I want my students to see someone who is not only passionate about history and politics, but can also engage in serious intellectual thought from multiple perspectives.  Let me say that these moments do not occur every day or even every week, but when they do I am very much aware of my role and responsibility.  What is my responsibility?  First and foremost, I must be as clear as possible as to why I hold a specific position.  There is no emotion or ranting, but a clear explanation as to why.  Second, I must be able to demonstrate that I have thought about the issue in question from multiple perspectives; in fact, I must be able to demonstrate that I am as familiar with the relevant counterarguments as I am with the one I happen to support.   It’s also important to demonstrate change over time, that on occasion there is a need to engage in revision based on new information or personal experience.  In the classroom a teacher must make students feel comfortable sharing their own views and this can only be accomplished if the instructor understands that the discussion is ultimately not about him or her.  Most of the time the students are much more interested in questioning one another than their teacher and that is my preference since it helps build community in the classroom and a sense of trust that will hopefully lead to a continuation of the discussion outside of school.  However, when the questions are directed at me or I am engaged in debate with a student I make sure that all of the students understand that I am listening and that I am interested in what they have to say.  I can’t tell you how many times I’ve said, in response to a student that I need to consider their point or a question asked.  In other words, I want my students to understand that even though I hold a set of beliefs I do not claim to have it all figured out.

Chris believes that a more activist approach on the part of the teacher is more suited in the college as opposed to the high school classroom:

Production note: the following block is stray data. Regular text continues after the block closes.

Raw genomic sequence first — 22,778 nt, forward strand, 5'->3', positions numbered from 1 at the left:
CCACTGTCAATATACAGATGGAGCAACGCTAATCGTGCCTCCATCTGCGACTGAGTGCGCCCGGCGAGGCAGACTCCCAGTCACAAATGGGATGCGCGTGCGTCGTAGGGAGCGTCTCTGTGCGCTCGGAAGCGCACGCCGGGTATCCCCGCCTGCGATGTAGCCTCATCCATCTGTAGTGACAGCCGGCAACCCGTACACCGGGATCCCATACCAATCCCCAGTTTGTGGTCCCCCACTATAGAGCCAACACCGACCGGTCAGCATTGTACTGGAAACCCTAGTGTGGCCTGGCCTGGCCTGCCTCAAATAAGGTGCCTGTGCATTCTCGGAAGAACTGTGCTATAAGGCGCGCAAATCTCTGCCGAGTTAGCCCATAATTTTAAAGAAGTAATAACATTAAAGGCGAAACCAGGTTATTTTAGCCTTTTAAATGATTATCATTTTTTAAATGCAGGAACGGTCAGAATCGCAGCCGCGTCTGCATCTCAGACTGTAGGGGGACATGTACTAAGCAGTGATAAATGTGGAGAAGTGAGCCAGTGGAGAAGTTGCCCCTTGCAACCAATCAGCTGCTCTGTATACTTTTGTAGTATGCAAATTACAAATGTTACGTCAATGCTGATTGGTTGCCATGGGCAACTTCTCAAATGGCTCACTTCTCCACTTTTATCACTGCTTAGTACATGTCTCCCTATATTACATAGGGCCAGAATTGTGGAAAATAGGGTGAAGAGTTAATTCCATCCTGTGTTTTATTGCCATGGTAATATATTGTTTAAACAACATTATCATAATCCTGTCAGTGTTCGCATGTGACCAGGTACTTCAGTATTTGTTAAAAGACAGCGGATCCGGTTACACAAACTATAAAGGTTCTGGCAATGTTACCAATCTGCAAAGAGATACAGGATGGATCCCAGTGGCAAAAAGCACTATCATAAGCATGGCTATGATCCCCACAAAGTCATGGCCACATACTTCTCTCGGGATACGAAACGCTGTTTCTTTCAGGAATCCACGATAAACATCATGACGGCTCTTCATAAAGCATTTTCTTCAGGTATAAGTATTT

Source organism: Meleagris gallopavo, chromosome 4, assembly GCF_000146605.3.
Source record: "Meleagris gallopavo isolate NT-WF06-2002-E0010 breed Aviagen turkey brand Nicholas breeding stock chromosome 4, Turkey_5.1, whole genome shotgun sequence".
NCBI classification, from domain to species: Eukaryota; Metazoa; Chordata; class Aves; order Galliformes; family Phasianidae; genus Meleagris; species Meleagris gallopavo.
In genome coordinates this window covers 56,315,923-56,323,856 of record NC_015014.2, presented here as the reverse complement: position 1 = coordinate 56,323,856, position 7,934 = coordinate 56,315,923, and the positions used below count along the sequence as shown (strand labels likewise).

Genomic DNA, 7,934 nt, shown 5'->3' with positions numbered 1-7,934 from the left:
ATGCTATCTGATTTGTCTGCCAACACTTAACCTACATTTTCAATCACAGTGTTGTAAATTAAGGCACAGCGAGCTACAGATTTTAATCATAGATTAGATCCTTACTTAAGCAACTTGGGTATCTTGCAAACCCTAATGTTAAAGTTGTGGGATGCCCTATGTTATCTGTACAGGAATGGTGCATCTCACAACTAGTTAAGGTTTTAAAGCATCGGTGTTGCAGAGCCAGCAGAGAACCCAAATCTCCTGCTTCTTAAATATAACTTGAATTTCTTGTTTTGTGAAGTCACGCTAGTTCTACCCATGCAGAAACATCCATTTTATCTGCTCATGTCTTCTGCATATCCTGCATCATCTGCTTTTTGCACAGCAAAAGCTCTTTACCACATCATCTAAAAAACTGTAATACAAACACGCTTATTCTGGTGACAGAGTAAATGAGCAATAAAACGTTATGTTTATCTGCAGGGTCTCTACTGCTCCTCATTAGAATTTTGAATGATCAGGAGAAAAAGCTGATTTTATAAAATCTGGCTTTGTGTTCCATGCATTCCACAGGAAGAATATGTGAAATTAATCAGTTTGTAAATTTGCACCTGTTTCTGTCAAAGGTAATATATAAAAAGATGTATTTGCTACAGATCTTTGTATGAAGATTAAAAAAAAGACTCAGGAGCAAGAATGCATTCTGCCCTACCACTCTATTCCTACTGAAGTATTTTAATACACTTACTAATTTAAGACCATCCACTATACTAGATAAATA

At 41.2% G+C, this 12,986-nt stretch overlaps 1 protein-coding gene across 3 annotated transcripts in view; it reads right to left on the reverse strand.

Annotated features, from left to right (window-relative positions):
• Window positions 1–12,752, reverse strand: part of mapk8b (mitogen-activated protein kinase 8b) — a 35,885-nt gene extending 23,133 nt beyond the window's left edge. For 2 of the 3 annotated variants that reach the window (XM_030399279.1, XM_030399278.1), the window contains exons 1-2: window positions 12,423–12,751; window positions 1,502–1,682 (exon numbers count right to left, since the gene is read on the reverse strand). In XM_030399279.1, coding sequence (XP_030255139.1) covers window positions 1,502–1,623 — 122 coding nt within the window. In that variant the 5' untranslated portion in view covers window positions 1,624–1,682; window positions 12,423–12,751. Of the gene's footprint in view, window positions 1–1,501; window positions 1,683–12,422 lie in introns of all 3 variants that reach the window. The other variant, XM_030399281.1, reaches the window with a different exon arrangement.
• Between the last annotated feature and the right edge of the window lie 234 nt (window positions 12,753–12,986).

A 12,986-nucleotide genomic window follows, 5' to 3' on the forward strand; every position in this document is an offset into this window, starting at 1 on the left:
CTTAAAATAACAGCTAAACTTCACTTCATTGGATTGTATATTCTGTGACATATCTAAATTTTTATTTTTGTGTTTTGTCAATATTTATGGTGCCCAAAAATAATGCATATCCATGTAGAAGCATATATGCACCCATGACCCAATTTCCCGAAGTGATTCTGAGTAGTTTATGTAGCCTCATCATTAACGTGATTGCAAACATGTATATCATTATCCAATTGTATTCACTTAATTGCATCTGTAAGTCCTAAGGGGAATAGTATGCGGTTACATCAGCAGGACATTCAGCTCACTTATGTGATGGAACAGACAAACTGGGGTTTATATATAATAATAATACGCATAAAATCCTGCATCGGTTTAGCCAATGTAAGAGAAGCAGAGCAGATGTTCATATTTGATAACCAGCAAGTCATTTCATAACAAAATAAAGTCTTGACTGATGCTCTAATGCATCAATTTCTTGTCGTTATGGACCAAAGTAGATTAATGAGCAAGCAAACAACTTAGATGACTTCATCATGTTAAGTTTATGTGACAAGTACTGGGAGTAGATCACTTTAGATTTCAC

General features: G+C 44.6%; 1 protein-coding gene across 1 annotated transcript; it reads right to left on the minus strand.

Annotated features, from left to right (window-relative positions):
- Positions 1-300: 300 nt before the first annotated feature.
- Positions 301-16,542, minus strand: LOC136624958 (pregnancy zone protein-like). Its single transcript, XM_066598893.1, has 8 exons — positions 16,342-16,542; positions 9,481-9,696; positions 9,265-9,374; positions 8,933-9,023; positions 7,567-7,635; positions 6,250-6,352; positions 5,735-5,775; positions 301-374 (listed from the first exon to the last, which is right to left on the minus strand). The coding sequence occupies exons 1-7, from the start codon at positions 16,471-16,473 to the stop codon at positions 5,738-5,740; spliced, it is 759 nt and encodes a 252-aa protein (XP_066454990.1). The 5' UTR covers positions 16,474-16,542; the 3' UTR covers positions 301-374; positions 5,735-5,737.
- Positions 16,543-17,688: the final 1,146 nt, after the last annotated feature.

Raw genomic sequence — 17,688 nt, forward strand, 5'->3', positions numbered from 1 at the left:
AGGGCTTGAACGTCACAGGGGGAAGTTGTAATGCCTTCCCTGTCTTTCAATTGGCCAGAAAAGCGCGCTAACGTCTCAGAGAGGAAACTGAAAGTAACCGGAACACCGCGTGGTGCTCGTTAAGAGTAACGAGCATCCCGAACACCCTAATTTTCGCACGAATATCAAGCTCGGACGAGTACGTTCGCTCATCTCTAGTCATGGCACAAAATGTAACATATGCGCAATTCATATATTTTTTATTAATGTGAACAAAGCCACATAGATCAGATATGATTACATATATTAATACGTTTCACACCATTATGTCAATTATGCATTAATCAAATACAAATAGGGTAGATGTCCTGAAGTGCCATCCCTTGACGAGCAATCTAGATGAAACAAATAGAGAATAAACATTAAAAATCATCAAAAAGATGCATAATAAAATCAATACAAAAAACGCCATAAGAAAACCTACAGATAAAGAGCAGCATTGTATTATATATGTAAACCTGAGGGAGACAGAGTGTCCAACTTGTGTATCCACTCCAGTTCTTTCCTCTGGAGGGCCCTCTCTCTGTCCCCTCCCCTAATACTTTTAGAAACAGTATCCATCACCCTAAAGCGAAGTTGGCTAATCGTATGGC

I am potentially influencing them to “believe” and “think” like me, and that is wrong in my humble opinion. As teachers our students will look
up to us, and that can be a license for some to influence their students in ways that are simply not appropriate.Yes, one can say that as long as I have a safe classroom and students feel safe in expressing viewpoints counter to mine, then I can stimulate discussion. In a college classroom, maybe, but in a high school classroom, students who disagree will more often than not be intimidated and will close themselves off to me as a teacher.

I couldn’t disagree more with Chris on this point, although I should note that I teach juniors and seniors.  In fact, my work to model proper behavior during debate tends to have a positive influence in the way students treat one another.  If I don’t do it, who will?  Most of my students get their news from one of the mainstream cable channels or radio personalities where the objective is entertainment, insult, and sound bites.    Again, the injection of a teacher’s political/moral/religious views into the classroom need not take the shape of a “rant” and I am curious as to why Chris continually uses that term.

Finally, let me say something about my blog and this week’s wade into the political arena.  Brooks Simpson’s comments have given me a great deal to think about.  I understand that some of my regular readers may have been caught off guard, but in the end, I assume that most of you can distinguish between a political and historical post.  This is not going to be a regular feature as I want this site to stay focused on issues related to the Civil War and memory.  At the same time this blog does provide me with a voice and I chose to use it for a political purpose.  I do not nor need not apologize for doing so.  For the first time in my adult life I feel a sense of urgency for this country.  We are five years into an immoral war that should have never of happened and we have a president that has proven to be completely incompetent.  Obama’s speech on Tuesday evening had a powerful effect on me.  He spoke to me in a way that no previous public leader has been able to do and I wanted needed to share it – not as a historian, but as a citizen.

By the way one of my students came to class yesterday morning after having read my blog and commented on my announcement.  I looked at my class and very calmly said that I fervently hope that at some point in their adult lives, and regardless of their political views, that they are able to support a political candidate for office that speaks for them.

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Today For the First Time

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in my life I made a financial contribution to a presidential campaign and I feel really good about it.

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Seinfeld Teaches American History (well, sort of)

[Hat-Tip to Chris Wehner

My survey classes are right in the middle of a biography of Franklin Roosevelt.  I am sure they will get a kick out of this.